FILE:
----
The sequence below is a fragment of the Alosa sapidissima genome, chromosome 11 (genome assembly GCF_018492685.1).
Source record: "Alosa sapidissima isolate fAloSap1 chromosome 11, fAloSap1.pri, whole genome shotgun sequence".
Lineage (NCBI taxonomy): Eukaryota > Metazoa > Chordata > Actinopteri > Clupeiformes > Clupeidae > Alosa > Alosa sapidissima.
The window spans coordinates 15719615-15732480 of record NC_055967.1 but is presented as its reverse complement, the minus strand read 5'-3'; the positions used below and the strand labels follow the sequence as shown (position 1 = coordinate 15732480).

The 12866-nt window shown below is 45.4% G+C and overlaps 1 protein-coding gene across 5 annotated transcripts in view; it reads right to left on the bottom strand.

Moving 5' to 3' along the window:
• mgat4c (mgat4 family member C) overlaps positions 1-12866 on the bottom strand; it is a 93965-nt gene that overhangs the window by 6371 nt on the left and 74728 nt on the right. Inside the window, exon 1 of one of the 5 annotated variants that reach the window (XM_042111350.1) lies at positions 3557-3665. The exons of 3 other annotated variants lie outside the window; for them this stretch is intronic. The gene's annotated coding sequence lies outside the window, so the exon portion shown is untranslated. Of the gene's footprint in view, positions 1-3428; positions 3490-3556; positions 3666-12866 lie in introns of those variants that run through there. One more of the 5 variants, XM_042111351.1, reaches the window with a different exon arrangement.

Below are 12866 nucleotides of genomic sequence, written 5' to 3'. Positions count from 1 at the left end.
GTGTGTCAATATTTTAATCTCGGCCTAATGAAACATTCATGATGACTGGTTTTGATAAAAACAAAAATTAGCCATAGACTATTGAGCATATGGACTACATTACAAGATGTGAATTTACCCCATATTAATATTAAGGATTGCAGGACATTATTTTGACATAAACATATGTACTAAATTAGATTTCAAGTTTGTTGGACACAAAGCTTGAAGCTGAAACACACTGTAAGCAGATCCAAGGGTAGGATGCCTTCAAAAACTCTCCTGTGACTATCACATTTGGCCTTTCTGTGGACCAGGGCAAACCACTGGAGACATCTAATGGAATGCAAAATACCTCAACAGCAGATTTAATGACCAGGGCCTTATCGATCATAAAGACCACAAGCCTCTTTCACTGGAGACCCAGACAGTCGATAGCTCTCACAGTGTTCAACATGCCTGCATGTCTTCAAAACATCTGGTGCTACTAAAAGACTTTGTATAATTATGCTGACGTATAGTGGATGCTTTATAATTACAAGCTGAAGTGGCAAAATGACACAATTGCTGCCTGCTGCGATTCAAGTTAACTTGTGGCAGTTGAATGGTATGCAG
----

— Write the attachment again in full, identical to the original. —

The sequence below is a fragment of the Alosa sapidissima genome, chromosome 11 (genome assembly GCF_018492685.1).
Source record: "Alosa sapidissima isolate fAloSap1 chromosome 11, fAloSap1.pri, whole genome shotgun sequence".
Lineage (NCBI taxonomy): Eukaryota > Metazoa > Chordata > Actinopteri > Clupeiformes > Clupeidae > Alosa > Alosa sapidissima.
The window spans coordinates 15719615-15732480 of record NC_055967.1 but is presented as its reverse complement, the minus strand read 5'-3'; the positions used below and the strand labels follow the sequence as shown (position 1 = coordinate 15732480).

The 12866-nt window shown below is 45.4% G+C and overlaps 1 protein-coding gene across 5 annotated transcripts in view; it reads right to left on the bottom strand.

Moving 5' to 3' along the window:
• mgat4c (mgat4 family member C) overlaps positions 1-12866 on the bottom strand; it is a 93965-nt gene that overhangs the window by 6371 nt on the left and 74728 nt on the right. Inside the window, exon 1 of one of the 5 annotated variants that reach the window (XM_042111350.1) lies at positions 3557-3665. The exons of 3 other annotated variants lie outside the window; for them this stretch is intronic. The gene's annotated coding sequence lies outside the window, so the exon portion shown is untranslated. Of the gene's footprint in view, positions 1-3428; positions 3490-3556; positions 3666-12866 lie in introns of those variants that run through there. One more of the 5 variants, XM_042111351.1, reaches the window with a different exon arrangement.

Below are 12866 nucleotides of genomic sequence, written 5' to 3'. Positions count from 1 at the left end.
GTGTGTCAATATTTTAATCTCGGCCTAATGAAACATTCATGATGACTGGTTTTGATAAAAACAAAAATTAGCCATAGACTATTGAGCATATGGACTACATTACAAGATGTGAATTTACCCCATATTAATATTAAGGATTGCAGGACATTATTTTGACATAAACATATGTACTAAATTAGATTTCAAGTTTGTTGGACACAAAGCTTGAAGCTGAAACACACTGTAAGCAGATCCAAGGGTAGGATGCCTTCAAAAACTCTCCTGTGACTATCACATTTGGCCTTTCTGTGGACCAGGGCAAACCACTGGAGACATCTAATGGAATGCAAAATACCTCAACAGCAGATTTAATGACCAGGGCCTTATCGATCATAAAGACCACAAGCCTCTTTCACTGGAGACCCAGACAGTCGATAGCTCTCACAGTGTTCAACATGCCTGCATGTCTTCAAAACATCTGGTGCTACTAAAAGACTTTGTATAATTATGCTGACGTATAGTGGATGCTTTATAATTACAAGCTGAAGTGGCAAAATGACACAATTGCTGCCTGCTGCGATTCAAGTTAACTTGTGGCAGTTGAATGGTATGCAG